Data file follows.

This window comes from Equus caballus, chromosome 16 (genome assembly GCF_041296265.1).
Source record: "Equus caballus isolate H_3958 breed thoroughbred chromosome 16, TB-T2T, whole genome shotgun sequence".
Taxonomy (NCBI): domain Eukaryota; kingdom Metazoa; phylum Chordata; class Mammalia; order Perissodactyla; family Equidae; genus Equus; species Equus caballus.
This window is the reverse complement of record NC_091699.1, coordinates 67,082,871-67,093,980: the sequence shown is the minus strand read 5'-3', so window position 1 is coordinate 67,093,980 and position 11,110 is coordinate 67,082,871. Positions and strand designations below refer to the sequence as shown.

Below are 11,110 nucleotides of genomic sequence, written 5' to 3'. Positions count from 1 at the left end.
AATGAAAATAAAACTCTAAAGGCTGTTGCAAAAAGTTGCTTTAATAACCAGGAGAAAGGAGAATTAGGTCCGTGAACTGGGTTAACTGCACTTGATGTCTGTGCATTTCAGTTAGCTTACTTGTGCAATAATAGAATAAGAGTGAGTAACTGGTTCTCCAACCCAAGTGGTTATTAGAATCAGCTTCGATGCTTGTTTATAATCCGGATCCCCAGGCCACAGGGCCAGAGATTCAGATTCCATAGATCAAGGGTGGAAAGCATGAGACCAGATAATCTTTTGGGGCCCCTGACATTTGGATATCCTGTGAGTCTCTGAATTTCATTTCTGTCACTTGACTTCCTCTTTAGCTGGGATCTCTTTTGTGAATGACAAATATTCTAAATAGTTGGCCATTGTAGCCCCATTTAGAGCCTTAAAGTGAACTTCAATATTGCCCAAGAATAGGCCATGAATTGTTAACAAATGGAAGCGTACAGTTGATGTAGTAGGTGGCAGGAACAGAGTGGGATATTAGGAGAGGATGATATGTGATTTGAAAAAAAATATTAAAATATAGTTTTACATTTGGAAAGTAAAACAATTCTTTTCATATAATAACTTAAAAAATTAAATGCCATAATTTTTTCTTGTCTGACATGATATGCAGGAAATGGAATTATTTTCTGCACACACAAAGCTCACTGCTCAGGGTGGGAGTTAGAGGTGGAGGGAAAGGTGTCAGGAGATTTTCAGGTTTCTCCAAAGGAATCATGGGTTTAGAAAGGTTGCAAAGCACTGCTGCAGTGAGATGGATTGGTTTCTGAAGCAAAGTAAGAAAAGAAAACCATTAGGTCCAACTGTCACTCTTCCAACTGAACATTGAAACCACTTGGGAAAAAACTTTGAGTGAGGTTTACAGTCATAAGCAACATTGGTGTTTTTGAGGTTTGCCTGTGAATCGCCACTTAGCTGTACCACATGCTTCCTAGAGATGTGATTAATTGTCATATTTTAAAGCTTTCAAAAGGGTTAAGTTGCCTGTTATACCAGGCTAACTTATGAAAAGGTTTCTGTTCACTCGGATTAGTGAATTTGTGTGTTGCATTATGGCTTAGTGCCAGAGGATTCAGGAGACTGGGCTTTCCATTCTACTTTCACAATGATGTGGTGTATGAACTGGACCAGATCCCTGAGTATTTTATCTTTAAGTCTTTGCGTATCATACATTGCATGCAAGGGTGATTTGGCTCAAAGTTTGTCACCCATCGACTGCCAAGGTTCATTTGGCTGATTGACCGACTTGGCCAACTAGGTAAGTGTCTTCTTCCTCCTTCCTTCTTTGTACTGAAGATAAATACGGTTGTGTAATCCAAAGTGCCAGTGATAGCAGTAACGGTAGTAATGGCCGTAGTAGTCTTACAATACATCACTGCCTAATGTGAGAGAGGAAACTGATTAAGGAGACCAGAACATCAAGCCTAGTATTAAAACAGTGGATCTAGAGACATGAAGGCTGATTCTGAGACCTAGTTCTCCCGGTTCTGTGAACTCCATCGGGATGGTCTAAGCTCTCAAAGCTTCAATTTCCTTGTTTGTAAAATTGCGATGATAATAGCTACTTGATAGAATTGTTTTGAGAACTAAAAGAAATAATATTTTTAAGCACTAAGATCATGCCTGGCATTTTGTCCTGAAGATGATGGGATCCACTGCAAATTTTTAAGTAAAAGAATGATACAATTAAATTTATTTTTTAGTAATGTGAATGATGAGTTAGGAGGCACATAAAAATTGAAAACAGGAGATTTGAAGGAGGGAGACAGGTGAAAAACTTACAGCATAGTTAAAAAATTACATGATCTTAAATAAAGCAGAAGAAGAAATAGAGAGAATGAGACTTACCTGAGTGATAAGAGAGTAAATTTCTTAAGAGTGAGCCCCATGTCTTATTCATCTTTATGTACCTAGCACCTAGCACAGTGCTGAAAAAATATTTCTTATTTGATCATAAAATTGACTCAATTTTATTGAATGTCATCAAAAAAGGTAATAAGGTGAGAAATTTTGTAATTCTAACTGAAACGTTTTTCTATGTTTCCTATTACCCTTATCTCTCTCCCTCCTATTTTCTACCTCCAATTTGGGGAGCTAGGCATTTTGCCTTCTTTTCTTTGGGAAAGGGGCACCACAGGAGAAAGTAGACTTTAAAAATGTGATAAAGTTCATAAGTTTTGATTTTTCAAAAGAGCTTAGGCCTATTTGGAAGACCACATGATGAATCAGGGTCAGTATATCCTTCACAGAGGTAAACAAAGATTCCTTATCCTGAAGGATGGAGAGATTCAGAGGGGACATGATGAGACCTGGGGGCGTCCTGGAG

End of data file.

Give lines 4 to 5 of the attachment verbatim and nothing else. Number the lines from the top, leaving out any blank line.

This window is the reverse complement of record NC_091699.1, coordinates 67,082,871-67,093,980: the sequence shown is the minus strand read 5'-3', so window position 1 is coordinate 67,093,980 and position 11,110 is coordinate 67,082,871. Positions and strand designations below refer to the sequence as shown.

Below are 11,110 nucleotides of genomic sequence, written 5' to 3'. Positions count from 1 at the left end.